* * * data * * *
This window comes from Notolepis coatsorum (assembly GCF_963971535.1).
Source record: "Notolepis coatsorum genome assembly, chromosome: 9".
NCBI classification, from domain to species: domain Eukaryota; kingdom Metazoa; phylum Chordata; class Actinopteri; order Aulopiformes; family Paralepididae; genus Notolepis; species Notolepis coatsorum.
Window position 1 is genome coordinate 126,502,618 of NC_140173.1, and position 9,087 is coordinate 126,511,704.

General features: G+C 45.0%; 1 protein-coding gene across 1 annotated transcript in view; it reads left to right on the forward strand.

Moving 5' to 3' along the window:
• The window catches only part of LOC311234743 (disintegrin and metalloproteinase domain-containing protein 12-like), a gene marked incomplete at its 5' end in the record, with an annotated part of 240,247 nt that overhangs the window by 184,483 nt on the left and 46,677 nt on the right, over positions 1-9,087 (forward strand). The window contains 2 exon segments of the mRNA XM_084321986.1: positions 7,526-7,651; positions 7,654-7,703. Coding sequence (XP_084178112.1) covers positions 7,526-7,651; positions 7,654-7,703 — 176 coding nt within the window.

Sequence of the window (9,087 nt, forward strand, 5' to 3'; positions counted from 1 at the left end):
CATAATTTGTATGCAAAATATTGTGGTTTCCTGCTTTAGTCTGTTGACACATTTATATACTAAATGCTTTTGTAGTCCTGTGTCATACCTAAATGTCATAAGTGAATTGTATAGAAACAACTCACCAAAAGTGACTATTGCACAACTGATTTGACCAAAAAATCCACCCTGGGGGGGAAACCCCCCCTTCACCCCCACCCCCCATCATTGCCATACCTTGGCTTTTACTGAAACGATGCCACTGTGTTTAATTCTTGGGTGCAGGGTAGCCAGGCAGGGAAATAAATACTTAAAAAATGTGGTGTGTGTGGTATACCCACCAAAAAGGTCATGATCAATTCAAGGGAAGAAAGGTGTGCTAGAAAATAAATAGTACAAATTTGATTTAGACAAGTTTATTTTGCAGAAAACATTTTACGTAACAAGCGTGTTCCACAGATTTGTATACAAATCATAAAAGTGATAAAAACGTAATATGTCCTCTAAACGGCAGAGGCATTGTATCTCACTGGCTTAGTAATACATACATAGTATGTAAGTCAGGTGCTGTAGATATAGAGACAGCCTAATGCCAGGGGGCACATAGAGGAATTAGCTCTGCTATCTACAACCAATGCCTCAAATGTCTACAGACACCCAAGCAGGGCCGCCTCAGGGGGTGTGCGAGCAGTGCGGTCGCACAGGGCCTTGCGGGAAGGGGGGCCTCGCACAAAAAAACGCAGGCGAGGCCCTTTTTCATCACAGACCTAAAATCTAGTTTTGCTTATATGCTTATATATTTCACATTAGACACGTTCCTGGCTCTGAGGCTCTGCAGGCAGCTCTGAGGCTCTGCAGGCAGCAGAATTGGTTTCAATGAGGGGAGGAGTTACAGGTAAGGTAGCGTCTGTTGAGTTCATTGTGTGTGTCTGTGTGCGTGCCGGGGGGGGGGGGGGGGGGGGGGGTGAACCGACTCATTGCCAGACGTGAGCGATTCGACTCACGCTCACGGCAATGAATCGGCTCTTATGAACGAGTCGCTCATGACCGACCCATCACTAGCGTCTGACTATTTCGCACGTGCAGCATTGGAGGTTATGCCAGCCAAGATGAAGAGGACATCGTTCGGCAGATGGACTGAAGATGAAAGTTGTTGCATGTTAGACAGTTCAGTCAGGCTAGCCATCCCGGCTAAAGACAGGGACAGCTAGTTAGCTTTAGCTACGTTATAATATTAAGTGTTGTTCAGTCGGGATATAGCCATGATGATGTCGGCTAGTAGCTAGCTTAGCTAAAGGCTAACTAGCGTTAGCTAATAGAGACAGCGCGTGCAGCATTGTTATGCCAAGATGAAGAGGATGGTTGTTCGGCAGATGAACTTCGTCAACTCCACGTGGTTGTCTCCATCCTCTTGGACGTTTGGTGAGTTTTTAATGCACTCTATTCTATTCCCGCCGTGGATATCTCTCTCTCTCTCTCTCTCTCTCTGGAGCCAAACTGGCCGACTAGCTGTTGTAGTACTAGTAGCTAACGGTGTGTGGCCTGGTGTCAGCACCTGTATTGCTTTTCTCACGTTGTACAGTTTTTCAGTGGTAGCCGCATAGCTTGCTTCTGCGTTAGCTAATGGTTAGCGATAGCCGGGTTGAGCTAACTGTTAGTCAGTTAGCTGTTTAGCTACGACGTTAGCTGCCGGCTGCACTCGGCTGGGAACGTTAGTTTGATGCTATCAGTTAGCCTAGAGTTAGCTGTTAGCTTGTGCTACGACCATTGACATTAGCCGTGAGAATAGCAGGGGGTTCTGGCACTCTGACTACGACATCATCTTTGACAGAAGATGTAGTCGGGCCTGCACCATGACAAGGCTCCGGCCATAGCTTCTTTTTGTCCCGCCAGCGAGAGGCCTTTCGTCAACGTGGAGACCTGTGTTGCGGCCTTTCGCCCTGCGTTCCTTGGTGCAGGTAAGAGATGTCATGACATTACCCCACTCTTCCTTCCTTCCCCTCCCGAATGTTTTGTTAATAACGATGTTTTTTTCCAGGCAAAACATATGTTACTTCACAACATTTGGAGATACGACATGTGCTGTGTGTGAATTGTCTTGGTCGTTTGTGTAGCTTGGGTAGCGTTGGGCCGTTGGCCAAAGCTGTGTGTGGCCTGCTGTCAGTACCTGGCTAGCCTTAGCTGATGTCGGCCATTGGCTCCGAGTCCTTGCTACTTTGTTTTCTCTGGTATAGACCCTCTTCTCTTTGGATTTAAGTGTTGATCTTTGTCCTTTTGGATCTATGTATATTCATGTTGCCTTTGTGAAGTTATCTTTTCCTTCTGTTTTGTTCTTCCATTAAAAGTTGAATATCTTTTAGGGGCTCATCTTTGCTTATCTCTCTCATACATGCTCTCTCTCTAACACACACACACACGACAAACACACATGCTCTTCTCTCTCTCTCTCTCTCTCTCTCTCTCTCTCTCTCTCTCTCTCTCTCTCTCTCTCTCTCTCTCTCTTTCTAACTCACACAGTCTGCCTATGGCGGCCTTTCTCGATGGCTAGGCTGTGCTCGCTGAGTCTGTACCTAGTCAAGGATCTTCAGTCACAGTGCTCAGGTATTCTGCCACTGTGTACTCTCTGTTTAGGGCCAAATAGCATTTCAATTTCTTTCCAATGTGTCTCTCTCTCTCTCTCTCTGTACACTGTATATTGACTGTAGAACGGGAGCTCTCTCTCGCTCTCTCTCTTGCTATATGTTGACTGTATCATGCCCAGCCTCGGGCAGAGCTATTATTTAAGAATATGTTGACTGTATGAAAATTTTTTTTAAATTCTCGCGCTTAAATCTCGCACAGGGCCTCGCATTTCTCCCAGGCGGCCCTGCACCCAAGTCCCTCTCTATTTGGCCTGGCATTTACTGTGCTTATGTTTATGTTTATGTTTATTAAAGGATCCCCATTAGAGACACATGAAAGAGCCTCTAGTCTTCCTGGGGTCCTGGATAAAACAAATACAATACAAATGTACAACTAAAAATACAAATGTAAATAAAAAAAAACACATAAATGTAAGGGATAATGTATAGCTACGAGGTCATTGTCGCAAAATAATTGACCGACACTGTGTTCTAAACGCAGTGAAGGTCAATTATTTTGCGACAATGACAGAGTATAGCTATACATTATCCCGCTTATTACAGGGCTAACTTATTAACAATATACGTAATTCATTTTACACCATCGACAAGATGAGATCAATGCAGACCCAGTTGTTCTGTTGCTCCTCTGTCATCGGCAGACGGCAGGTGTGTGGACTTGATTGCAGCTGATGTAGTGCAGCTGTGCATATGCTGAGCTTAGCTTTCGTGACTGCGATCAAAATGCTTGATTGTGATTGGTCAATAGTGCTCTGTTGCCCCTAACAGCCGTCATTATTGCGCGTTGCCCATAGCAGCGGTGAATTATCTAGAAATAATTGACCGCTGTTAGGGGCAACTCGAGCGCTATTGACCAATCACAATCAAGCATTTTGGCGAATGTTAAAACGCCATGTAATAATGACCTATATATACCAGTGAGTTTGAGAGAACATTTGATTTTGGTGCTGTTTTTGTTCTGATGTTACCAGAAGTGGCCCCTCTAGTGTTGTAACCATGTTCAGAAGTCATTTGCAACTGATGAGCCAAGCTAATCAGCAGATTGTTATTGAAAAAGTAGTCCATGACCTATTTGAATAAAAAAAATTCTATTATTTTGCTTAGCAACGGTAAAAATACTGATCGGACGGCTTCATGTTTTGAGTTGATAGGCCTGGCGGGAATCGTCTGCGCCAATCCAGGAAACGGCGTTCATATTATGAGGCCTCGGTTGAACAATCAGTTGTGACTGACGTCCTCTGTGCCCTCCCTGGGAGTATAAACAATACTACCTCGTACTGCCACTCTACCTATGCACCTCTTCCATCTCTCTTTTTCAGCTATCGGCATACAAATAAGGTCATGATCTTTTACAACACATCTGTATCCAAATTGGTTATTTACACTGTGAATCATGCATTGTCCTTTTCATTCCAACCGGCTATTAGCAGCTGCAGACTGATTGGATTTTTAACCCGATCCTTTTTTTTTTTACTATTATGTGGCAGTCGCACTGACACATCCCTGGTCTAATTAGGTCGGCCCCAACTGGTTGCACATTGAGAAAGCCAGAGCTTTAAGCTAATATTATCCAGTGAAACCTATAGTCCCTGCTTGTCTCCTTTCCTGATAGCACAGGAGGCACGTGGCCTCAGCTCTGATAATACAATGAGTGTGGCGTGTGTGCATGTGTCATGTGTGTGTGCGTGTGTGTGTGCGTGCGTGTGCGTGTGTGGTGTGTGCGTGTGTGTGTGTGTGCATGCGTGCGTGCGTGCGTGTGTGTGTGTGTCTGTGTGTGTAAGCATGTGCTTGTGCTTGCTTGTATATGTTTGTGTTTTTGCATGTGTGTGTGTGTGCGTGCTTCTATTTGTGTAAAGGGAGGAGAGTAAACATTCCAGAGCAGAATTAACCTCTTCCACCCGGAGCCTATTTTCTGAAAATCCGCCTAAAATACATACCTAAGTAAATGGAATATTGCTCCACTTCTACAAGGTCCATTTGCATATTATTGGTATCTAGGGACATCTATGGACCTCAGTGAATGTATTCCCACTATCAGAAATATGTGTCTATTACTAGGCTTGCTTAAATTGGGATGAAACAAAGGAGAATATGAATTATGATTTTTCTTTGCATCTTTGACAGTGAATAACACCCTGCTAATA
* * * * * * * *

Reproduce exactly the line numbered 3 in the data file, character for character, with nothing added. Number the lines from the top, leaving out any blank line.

NCBI classification, from domain to species: domain Eukaryota; kingdom Metazoa; phylum Chordata; class Actinopteri; order Aulopiformes; family Paralepididae; genus Notolepis; species Notolepis coatsorum.